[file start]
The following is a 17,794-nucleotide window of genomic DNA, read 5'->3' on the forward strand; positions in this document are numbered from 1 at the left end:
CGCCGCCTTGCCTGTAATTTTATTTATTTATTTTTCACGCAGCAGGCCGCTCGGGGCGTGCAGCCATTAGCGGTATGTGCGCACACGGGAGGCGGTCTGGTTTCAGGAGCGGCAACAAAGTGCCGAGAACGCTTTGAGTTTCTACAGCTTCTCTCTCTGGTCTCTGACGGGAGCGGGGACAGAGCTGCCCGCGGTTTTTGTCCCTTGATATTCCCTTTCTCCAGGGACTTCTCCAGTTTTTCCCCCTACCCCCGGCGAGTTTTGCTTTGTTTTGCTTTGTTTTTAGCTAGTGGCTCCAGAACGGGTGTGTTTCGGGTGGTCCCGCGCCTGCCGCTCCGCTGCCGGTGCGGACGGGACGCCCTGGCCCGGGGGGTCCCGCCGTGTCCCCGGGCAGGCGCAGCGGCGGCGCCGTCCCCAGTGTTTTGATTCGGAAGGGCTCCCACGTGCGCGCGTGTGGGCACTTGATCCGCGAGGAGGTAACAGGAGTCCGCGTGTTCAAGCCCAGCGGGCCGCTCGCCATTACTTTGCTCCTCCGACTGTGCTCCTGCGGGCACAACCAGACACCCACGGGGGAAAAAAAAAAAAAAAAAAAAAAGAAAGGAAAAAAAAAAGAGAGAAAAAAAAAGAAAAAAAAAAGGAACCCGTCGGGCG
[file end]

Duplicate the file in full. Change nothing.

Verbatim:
The following is a 17,794-nucleotide window of genomic DNA, read 5'->3' on the forward strand; positions in this document are numbered from 1 at the left end:
CGCCGCCTTGCCTGTAATTTTATTTATTTATTTTTCACGCAGCAGGCCGCTCGGGGCGTGCAGCCATTAGCGGTATGTGCGCACACGGGAGGCGGTCTGGTTTCAGGAGCGGCAACAAAGTGCCGAGAACGCTTTGAGTTTCTACAGCTTCTCTCTCTGGTCTCTGACGGGAGCGGGGACAGAGCTGCCCGCGGTTTTTGTCCCTTGATATTCCCTTTCTCCAGGGACTTCTCCAGTTTTTCCCCCTACCCCCGGCGAGTTTTGCTTTGTTTTGCTTTGTTTTTAGCTAGTGGCTCCAGAACGGGTGTGTTTCGGGTGGTCCCGCGCCTGCCGCTCCGCTGCCGGTGCGGACGGGACGCCCTGGCCCGGGGGGTCCCGCCGTGTCCCCGGGCAGGCGCAGCGGCGGCGCCGTCCCCAGTGTTTTGATTCGGAAGGGCTCCCACGTGCGCGCGTGTGGGCACTTGATCCGCGAGGAGGTAACAGGAGTCCGCGTGTTCAAGCCCAGCGGGCCGCTCGCCATTACTTTGCTCCTCCGACTGTGCTCCTGCGGGCACAACCAGACACCCACGGGGGAAAAAAAAAAAAAAAAAAAAAAGAAAGGAAAAAAAAAAGAGAGAAAAAAAAAGAAAAAAAAAAGGAACCCGTCGGGCG